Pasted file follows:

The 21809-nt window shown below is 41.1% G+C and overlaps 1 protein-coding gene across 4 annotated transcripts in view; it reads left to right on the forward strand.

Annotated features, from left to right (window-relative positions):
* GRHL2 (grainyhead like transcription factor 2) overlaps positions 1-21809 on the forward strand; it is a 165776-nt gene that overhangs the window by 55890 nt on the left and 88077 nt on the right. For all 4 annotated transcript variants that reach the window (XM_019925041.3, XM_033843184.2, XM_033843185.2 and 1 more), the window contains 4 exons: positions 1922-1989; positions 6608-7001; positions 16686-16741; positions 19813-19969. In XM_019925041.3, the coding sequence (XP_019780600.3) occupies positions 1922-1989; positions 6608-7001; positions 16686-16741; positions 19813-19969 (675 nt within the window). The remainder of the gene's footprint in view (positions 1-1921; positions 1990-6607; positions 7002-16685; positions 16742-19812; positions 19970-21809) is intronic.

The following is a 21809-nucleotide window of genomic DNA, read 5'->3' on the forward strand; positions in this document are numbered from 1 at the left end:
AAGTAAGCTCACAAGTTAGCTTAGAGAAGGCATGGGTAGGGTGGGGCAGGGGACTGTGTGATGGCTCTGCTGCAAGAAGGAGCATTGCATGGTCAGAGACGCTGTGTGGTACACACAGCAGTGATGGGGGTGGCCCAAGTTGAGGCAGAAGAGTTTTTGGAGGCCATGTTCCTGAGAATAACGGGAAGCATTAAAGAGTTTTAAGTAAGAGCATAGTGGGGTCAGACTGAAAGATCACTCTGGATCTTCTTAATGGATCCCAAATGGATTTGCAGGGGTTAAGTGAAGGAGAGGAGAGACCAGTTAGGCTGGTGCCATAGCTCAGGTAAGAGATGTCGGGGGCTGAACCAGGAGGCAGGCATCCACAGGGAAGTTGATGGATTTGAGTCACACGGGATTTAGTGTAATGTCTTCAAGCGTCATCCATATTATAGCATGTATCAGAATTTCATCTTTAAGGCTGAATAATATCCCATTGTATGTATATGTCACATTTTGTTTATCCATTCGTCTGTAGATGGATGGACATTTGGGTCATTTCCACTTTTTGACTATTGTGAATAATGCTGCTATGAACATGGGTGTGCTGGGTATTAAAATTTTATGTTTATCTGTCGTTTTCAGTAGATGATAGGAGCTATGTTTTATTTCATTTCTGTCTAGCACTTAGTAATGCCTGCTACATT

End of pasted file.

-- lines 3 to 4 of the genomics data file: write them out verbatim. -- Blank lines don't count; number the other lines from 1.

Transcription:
* GRHL2 (grainyhead like transcription factor 2) overlaps positions 1-21809 on the forward strand; it is a 165776-nt gene that overhangs the window by 55890 nt on the left and 88077 nt on the right. For all 4 annotated transcript variants that reach the window (XM_019925041.3, XM_033843184.2, XM_033843185.2 and 1 more), the window contains 4 exons: positions 1922-1989; positions 6608-7001; positions 16686-16741; positions 19813-19969. In XM_019925041.3, the coding sequence (XP_019780600.3) occupies positions 1922-1989; positions 6608-7001; positions 16686-16741; positions 19813-19969 (675 nt within the window). The remainder of the gene's footprint in view (positions 1-1921; positions 1990-6607; positions 7002-16685; positions 16742-19812; positions 19970-21809) is intronic.

The following is a 21809-nucleotide window of genomic DNA, read 5'->3' on the forward strand; positions in this document are numbered from 1 at the left end: